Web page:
Surveyors are seeing house prices rise at their fastest pace since their 2006 peak as the market revival spreads across the country.
The number of would-be buyers looking to enter the market in July also saw the strongest growth in four years, in further signs that a recovery is "round the corner", the Royal Institution of Chartered Surveyors (Rics) said.
The West Midlands and the North East, areas which Rics said have "suffered more than most" since the market crash, experienced the biggest increases in buyer activity in July, according to the latest Rics UK housing market report.
Growth in buyer numbers was seen across the UK as the upswing in activity, which has been particularly concentrated in London and the South East, spread outwards and a balance of 53% more surveyors reported increases rather than falls in demand.
As buyer numbers strengthened, prices rose across the country for the fourth month in a row, growing at their fastest rate since the market peak of November 2006, Rics said.
Looking ahead, a balance of 35% more surveyors expect prices to continue their increase rather than fall, while 53% more surveyors expect sales to rise over the next three months.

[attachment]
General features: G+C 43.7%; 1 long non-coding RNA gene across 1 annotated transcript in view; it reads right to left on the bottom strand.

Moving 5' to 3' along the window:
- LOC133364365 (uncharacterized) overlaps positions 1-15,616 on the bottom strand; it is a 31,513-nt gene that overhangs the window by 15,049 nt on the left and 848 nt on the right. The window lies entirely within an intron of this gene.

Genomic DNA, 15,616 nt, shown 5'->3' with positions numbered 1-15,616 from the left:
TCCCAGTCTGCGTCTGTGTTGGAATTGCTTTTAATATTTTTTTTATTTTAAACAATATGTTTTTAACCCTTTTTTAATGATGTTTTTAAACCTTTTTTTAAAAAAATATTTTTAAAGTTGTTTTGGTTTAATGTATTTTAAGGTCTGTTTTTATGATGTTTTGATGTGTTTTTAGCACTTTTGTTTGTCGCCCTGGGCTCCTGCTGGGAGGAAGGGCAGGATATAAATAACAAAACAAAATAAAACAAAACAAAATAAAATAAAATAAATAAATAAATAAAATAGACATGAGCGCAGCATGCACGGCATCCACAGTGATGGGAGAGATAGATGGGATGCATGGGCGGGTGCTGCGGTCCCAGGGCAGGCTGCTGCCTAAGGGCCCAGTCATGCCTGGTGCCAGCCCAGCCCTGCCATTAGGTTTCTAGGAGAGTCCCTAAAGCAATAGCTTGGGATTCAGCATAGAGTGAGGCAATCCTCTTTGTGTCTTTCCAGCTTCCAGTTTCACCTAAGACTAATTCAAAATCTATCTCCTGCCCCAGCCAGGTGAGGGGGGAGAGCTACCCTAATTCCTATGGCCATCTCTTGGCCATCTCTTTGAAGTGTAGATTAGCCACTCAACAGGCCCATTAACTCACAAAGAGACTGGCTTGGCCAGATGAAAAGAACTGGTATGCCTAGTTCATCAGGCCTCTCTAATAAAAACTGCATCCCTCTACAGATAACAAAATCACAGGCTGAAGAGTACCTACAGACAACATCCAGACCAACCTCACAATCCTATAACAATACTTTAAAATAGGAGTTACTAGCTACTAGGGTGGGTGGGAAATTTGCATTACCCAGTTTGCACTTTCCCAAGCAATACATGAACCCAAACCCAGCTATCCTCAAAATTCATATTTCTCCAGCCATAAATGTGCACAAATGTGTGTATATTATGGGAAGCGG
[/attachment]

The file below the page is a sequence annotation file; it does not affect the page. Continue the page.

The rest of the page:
Peter Bolton King, Rics global residential director, said: "It looks like at long last a recovery could be around the corner.
"Growth in buyer numbers and prices have been happening in some parts of the country since the beginning of the year but this is the first time that everywhere has experienced some improvement.
"It is clearly good news that those parts of the property market that were struggling are at last showing some signs of life."
Lenders, estate agents and property websites have been reporting big uplifts in activity this year following the launch of various Government schemes to unblock the housing market.
More first-time buyers have been seen entering the market and sellers also appear to be more confident about sticking close to their asking prices amid improved mortgage availability.
But fears have been raised that the initiatives must not lead to a property bubble. Particular concerns have been raised about a Government scheme called Help to Buy, which will underwrite £130 billion of low-deposit mortgage lending with state guarantees from next year.
A study released by Halifax last month found that the typical house price paid by a first-time buyer is 4.26 times their annual earnings, well above an average of 3.23 over the last 30 years.
Rics said that alongside improved buyer confidence, more potential sellers are looking to test the market. Last month saw 15% more surveyors reporting rises rather than falls in new instructions.
Seller numbers have been on the rise for the last six months - but in each of these months this has been outstripped by the rise in new buyer enquiries.